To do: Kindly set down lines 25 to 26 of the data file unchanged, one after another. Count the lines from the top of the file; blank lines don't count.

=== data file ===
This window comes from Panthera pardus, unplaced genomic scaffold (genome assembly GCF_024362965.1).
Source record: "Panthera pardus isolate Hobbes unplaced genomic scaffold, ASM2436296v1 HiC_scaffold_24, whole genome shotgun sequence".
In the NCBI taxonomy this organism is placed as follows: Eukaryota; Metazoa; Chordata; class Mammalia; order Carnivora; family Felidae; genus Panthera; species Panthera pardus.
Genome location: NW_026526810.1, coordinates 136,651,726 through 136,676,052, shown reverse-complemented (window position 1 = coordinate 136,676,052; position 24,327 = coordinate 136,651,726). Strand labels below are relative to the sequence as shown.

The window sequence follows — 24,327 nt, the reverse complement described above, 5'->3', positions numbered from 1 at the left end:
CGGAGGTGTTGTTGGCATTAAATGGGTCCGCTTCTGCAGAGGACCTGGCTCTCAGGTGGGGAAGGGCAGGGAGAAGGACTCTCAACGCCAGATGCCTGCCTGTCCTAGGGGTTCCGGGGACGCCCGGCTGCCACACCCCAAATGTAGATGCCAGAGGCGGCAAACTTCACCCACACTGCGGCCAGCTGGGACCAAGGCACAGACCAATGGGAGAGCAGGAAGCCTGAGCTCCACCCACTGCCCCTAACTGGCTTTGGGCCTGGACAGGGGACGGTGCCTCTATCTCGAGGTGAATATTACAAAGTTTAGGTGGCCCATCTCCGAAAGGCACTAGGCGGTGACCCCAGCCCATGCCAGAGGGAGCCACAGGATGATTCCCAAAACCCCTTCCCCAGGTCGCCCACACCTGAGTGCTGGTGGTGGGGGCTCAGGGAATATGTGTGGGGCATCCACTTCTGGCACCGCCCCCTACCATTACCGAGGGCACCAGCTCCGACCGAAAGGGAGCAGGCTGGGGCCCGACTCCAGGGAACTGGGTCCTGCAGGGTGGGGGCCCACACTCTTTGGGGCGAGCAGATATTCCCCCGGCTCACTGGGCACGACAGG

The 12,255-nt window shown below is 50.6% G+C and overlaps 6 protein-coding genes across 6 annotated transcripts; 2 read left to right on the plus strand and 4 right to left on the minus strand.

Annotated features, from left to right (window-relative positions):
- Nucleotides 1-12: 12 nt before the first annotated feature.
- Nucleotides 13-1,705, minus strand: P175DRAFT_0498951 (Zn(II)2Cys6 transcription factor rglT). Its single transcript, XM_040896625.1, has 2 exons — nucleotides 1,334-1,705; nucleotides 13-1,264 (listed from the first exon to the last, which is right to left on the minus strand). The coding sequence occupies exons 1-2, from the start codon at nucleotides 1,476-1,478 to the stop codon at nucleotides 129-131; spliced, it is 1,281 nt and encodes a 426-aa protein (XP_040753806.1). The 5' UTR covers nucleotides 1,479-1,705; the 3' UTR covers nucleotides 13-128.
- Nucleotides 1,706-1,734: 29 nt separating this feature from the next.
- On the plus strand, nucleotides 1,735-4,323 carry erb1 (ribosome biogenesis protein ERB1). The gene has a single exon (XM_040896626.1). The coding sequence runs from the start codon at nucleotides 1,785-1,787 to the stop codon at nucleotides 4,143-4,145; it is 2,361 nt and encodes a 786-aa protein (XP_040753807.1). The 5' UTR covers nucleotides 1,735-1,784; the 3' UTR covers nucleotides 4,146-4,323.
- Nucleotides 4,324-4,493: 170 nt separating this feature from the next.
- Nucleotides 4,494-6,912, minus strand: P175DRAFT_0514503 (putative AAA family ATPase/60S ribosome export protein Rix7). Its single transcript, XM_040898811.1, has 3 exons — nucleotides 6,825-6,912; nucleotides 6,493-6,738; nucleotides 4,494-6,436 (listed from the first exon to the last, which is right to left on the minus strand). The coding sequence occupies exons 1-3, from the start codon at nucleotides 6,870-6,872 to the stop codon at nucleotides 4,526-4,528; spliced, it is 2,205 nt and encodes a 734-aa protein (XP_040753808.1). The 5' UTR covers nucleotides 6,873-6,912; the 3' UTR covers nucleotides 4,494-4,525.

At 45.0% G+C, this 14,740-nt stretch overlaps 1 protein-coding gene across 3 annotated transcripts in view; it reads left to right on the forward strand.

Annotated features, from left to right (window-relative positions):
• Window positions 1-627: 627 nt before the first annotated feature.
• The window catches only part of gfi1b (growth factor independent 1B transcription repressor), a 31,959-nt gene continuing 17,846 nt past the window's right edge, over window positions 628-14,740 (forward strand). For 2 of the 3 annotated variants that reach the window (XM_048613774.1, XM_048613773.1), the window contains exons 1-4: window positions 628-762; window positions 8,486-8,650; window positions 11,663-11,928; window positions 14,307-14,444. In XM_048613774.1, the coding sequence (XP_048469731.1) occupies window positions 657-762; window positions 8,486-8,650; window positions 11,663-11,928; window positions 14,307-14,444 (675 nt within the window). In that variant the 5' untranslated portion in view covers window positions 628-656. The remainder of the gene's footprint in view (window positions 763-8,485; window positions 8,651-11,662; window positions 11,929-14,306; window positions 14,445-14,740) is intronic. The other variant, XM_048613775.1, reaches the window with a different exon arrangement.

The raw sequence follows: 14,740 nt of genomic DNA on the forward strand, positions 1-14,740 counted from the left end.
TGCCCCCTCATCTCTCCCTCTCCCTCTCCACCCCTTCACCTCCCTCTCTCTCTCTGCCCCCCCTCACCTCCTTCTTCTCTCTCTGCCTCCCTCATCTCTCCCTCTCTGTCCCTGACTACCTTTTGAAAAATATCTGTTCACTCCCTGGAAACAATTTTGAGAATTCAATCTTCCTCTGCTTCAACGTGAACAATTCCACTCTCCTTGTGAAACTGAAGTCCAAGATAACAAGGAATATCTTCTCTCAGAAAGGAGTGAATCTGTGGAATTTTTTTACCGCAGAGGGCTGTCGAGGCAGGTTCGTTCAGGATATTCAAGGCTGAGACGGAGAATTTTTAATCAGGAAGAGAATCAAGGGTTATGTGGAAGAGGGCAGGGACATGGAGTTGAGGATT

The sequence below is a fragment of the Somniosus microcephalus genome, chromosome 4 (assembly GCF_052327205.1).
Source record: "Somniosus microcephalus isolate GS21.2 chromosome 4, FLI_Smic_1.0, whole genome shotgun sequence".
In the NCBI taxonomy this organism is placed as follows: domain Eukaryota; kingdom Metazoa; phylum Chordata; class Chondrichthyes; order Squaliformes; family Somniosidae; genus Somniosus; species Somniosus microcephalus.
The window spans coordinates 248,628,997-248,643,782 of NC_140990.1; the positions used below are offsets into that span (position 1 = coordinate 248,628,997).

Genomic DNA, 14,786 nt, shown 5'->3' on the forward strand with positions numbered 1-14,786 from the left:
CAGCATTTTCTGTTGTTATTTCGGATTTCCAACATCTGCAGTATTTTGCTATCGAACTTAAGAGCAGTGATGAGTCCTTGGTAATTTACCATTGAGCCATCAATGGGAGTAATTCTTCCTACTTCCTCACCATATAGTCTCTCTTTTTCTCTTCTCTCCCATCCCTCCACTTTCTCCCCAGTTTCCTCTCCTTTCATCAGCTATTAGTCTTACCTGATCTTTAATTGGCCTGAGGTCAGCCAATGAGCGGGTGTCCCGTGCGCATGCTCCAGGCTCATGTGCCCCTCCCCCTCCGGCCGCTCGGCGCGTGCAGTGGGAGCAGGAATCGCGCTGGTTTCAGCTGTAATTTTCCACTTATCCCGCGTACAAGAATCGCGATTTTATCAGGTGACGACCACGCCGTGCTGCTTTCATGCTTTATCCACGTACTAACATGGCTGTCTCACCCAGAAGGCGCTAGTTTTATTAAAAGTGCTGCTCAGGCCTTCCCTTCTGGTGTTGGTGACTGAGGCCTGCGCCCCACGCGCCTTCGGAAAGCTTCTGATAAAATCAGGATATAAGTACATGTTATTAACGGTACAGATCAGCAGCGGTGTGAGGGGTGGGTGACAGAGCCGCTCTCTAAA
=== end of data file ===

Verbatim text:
Genomic DNA, 14,786 nt, shown 5'->3' on the forward strand with positions numbered 1-14,786 from the left:
CAGCATTTTCTGTTGTTATTTCGGATTTCCAACATCTGCAGTATTTTGCTATCGAACTTAAGAGCAGTGATGAGTCCTTGGTAATTTACCATTGAGCCATCAATGGGAGTAATTCTTCCTACTTCCTCACCATATAGTCTCTCTTTTTCTCTTCTCTCCCATCCCTCCACTTTCTCCCCAGTTTCCTCTCCTTTCATCAGCTATTAGTCTTACCTGATCTTTAATTGGCCTGAGGTCAGCCAATGAGCGGGTGTCCCGTGCGCATGCTCCAGGCTCATGTGCCCCTCCCCCTCCGGCCGCTCGGCGCGTGCAGTGGGAGCAGGAATCGCGCTGGTTTCAGCTGTAATTTTCCACTTATCCCGCGTACAAGAATCGCGATTTTATCAGGTGACGACCACGCCGTGCTGCTTTCATGCTTTATCCACGTACTAACATGGCTGTCTCACCCAGAAGGCGCTAGTTTTATTAAAAGTGCTGCTCAGGCCTTCCCTTCTGGTGTTGGTGACTGAGGCCTGCGCCCCACGCGCCTTCGGAAAGCTTCTGATAAAATCAGGATATAAGTACATGTTATTAACGGTACAGATCAGCAGCGGTGTGAGGGGTGGGTGACAGAGCCGCTCTCTAAA